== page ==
"Each of us have our business license, can we now call ourselves entrepreneurs?" Asked one artist who was holding up his license fresh from the printer and a few designs for his business card. At this juncture, I was not sure whether he felt the same way the trainee pilot did, when issued with a license to fly.
"You have a business license. Yours is similar to those issued to other professionals like doctors, lawyers, accountants or architects! You now have a registered business license to practice as a professional artist!" But I am sure it would take a little longer before they could fly away out of the YAE enclave as entrepreneurs or top flight professional artists. A thought crossed my mind, "We may have more work to do before that happens!"
The executive from Balai Seni did not wait for me to reply. "We will be taking you to a bank to open your company accounts, two days from now. Before that you'd need to make company rubber stamps". Blank expressions appeared on young faces in front of me. One of the artists who is familiar with the industry that carves names of companies on tiny blocks made of rubber, volunteered to help, calming down everyone, "Don't worry, I can get yours done in one day!"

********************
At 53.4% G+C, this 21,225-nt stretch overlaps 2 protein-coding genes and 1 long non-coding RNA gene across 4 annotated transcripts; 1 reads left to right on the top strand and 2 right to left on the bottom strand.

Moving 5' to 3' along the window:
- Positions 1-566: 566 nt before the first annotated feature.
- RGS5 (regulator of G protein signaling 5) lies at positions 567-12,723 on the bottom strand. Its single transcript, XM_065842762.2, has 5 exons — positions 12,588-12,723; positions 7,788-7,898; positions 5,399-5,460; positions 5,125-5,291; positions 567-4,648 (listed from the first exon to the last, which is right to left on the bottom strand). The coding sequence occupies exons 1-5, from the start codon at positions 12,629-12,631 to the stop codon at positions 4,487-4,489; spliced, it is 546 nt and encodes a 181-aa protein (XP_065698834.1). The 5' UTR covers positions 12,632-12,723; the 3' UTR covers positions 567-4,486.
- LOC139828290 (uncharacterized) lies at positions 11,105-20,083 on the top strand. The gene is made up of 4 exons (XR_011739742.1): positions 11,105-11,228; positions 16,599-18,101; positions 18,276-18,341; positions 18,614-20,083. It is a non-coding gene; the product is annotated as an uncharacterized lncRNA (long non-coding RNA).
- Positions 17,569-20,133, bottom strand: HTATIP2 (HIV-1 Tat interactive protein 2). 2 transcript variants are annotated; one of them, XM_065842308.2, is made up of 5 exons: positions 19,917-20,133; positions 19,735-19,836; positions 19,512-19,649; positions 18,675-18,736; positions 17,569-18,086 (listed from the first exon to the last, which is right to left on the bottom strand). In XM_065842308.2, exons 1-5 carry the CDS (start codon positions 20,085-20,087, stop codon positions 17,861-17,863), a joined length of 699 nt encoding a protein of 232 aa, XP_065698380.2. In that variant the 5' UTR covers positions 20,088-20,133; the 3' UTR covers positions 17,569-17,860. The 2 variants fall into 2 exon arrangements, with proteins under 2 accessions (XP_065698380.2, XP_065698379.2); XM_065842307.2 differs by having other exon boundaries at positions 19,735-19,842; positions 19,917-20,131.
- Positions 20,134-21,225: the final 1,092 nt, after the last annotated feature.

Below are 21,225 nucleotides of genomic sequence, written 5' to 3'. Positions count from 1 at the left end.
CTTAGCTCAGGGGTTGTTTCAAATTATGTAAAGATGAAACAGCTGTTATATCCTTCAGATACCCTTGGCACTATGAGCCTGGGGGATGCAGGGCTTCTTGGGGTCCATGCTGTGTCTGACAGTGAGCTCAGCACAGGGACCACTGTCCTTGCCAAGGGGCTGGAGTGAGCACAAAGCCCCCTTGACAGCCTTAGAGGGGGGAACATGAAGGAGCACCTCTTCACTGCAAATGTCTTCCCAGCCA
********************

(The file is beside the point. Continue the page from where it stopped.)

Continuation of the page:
As it turned out the bank could open accounts without rubber stamps. They returned to YAE enclave at the Balai Seni beaming, "Hey boss, my business card, my company registration and account number! Are we not entrepreneurs?" We were seated at a round table in the largest container designed to be the showroom for all their finished art work.
"Congratulations, you are now artists each with a company registered as sole proprietorship with SSM that you can legitimately operate. Of course, you have a company account to be used to transact your art business. You are not an entrepreneur. Not yet!"
"Why not?"
I pointed to the Wikipedia Business Dictionary definition and repeated parts of its contents, "You are just someone who "exercises initiative by organizing a venture" but has not taken the benefit of any opportunity and I have yet to see you act like "a decision maker, to decide on what, how, and how much of a good or service will be produced".  I paused a while and watched them digest the information. "You are still far away from being an entrepreneur. You only have a vehicle not even a venture. Your company, your bank account and name cards are just means to an end". I studied the eager faces and added, "You are just on the threshold of entrepreneurship. You are not there yet!"